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In the Briefing Room: Xobni Plus

For many knowledge workers, the e-mail inbox is the center of their universe.  It has assumed this exalted position in part because e-mail is the path of least resistance for many activities.  We should not, however, equate this status with it being the best or most efficient path.

Knowledge workers overuse e-mail.  They use it to compose long documents that would be better done in a content management system.  They use it to file information, which really should reside in a records management system.  They send e-mail messages to too many people and hit reply-to-all indiscriminately.

By 2010, knowledge workers will receive daily, on average, upwards of 93 e-mail messages, dozens of instant messages, multiple text messages, messages from social networks, not to mention a few phone calls.

Given its popularity, e-mail overload is the prominent component of Information Overload, although search and content management aren’t that far behind.

Given its singular status as an information repository, a number of companies have provided tools to manage the savage inbox.  One such company is Xobni, which has offered its eponymously-named e-mail management tool for over a year.

I had an opportunity to meet with Matt Brezina, Xobni’s co-founder, and his team a few weeks ago and learn more about what Xobni can do in this regard.  Matt not only speaks of “information overload” but of “relationship overload” and positions Xobni as a tool that can help with both.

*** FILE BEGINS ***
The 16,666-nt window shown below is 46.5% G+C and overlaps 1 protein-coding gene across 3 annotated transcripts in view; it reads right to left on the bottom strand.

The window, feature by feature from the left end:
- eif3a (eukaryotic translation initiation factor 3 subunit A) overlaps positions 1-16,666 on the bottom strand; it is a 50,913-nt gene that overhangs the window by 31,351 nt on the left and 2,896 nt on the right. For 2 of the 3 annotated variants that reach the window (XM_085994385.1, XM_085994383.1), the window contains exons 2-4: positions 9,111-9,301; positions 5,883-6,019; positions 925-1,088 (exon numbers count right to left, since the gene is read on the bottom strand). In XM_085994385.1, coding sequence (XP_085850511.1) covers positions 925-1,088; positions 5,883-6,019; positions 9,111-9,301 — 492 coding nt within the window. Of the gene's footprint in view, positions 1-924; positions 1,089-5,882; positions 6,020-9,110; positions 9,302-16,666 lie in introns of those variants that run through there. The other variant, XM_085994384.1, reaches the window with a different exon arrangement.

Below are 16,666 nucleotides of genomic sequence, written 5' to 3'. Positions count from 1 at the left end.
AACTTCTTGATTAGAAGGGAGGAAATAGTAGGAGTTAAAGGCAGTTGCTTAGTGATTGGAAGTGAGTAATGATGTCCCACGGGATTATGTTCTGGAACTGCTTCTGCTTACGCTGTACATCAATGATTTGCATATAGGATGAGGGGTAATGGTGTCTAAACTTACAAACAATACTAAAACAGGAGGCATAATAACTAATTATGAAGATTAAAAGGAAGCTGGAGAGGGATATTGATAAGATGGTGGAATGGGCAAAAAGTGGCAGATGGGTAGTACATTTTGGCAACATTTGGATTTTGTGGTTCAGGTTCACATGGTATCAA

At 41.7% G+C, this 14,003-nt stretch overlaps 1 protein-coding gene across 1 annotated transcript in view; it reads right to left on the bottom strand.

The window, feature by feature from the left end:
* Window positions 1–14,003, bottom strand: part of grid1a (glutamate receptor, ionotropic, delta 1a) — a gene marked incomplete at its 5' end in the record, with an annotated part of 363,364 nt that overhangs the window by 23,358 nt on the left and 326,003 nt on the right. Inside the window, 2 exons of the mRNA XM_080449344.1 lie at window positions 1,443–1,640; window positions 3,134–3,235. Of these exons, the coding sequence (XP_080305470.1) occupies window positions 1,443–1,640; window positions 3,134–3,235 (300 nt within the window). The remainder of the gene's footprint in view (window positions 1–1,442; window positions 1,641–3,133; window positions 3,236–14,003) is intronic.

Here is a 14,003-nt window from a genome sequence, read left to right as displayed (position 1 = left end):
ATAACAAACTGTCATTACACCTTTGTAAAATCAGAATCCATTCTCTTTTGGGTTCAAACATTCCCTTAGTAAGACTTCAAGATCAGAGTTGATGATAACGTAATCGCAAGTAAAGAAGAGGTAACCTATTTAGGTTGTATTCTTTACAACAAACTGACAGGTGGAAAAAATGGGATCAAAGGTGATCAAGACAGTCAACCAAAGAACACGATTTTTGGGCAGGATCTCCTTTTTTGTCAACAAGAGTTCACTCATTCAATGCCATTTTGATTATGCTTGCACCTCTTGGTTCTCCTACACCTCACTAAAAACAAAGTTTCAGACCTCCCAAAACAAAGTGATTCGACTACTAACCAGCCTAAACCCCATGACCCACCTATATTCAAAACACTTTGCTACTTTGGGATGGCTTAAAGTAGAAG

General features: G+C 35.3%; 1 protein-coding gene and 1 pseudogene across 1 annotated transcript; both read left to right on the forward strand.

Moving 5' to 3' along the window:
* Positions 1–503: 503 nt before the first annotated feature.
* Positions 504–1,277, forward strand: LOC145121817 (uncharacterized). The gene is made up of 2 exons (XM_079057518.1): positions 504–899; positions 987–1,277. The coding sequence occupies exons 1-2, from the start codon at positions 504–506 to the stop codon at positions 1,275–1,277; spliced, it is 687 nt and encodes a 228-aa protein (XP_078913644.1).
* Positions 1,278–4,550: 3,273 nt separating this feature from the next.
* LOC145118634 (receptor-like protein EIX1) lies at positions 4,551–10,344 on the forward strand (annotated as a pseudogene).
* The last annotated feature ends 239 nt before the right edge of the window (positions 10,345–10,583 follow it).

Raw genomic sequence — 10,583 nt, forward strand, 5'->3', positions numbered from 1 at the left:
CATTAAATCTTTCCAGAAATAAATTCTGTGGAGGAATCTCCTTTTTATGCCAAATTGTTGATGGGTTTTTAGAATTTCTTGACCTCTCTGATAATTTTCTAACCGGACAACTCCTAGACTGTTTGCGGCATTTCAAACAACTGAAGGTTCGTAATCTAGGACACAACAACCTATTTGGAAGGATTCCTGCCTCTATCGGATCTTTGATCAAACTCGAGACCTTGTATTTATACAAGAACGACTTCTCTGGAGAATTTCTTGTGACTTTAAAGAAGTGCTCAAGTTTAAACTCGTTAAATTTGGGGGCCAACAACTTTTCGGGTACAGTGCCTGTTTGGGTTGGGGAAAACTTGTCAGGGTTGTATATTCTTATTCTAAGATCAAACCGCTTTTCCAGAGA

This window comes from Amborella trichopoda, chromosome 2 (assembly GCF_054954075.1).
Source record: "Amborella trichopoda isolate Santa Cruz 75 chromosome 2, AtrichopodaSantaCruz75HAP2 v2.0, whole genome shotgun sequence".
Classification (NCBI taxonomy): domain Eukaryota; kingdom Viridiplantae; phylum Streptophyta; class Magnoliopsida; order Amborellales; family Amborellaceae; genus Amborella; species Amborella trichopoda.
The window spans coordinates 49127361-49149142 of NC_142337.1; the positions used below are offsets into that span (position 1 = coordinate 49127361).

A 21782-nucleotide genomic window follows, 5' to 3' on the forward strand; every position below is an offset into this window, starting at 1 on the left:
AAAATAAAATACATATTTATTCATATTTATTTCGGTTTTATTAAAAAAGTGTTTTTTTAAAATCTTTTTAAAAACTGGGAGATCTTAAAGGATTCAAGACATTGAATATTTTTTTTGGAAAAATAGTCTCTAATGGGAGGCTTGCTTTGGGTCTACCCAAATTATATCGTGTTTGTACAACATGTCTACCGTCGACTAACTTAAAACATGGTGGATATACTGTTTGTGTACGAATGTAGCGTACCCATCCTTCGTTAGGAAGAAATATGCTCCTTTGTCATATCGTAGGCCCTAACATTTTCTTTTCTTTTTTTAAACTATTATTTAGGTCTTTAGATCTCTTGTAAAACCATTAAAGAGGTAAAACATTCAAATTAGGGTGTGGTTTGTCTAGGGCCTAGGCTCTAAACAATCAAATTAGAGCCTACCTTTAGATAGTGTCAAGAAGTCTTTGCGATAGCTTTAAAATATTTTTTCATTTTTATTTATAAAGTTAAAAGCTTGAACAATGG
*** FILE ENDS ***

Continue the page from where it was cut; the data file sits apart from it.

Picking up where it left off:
Xobni adds a sidebar to Microsoft Outlook that comes with an easy-to-use and intuitive user interface.  It improves on Outlook’s own search facility both in speed and in its ability to build advanced queries on the fly and search across conversation threads.

One of my favorite features in Xobni is its ability to pull information together from a variety of sources including Facebook, LinkedIn, adding in people’s photos and the names of their assistants, if applicable.  This creates context around information that might otherwise appear to be somewhat random.   As more and more information flows via social networks, some of it important, most of it inconsequential, we will start to see the relationship overload, of which Matt speaks, become more of a challenge.

This week Xobni launched Xobni Plus, a paid version of the service (the original version remains free).  New features include the advanced search query builder; the ability to search calendar items, networks, and conversations (with additional support for filtering within the conversation); support for phrases and Boolean queries; AutoSuggest, which is a feature that provides automatic suggestions if one cannot remember someone’s exact name or e-mail address; and an enhanced profiling feature that displays past and upcoming appointments when viewing an e-mail.

While Xobni won’t make e-mail or relationship overload go away, it does lessen their impact and makes it easier for knowledge workers to unlock critical information that may be hidden away in e-mail.